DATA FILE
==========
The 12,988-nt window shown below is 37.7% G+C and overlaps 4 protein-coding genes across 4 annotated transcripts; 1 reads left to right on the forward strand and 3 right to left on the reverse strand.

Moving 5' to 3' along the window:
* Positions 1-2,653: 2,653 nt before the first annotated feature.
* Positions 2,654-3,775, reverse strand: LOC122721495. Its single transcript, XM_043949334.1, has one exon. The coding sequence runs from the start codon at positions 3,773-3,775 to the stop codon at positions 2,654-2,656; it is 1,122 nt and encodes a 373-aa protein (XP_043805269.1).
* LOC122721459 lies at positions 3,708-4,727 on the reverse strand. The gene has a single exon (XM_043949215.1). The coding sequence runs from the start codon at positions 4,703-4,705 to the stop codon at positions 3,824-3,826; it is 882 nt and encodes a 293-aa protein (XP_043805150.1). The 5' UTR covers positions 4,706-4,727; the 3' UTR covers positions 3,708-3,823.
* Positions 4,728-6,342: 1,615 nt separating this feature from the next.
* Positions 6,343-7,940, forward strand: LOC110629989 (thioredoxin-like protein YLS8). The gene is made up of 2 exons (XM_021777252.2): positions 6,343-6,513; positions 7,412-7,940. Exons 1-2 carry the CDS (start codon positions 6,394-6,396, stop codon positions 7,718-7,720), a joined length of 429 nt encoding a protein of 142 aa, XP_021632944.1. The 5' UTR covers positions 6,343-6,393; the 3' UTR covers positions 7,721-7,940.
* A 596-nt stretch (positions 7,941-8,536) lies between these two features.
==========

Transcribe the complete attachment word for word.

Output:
The 12,988-nt window shown below is 37.7% G+C and overlaps 4 protein-coding genes across 4 annotated transcripts; 1 reads left to right on the forward strand and 3 right to left on the reverse strand.

Moving 5' to 3' along the window:
* Positions 1-2,653: 2,653 nt before the first annotated feature.
* Positions 2,654-3,775, reverse strand: LOC122721495. Its single transcript, XM_043949334.1, has one exon. The coding sequence runs from the start codon at positions 3,773-3,775 to the stop codon at positions 2,654-2,656; it is 1,122 nt and encodes a 373-aa protein (XP_043805269.1).
* LOC122721459 lies at positions 3,708-4,727 on the reverse strand. The gene has a single exon (XM_043949215.1). The coding sequence runs from the start codon at positions 4,703-4,705 to the stop codon at positions 3,824-3,826; it is 882 nt and encodes a 293-aa protein (XP_043805150.1). The 5' UTR covers positions 4,706-4,727; the 3' UTR covers positions 3,708-3,823.
* Positions 4,728-6,342: 1,615 nt separating this feature from the next.
* Positions 6,343-7,940, forward strand: LOC110629989 (thioredoxin-like protein YLS8). The gene is made up of 2 exons (XM_021777252.2): positions 6,343-6,513; positions 7,412-7,940. Exons 1-2 carry the CDS (start codon positions 6,394-6,396, stop codon positions 7,718-7,720), a joined length of 429 nt encoding a protein of 142 aa, XP_021632944.1. The 5' UTR covers positions 6,343-6,393; the 3' UTR covers positions 7,721-7,940.
* A 596-nt stretch (positions 7,941-8,536) lies between these two features.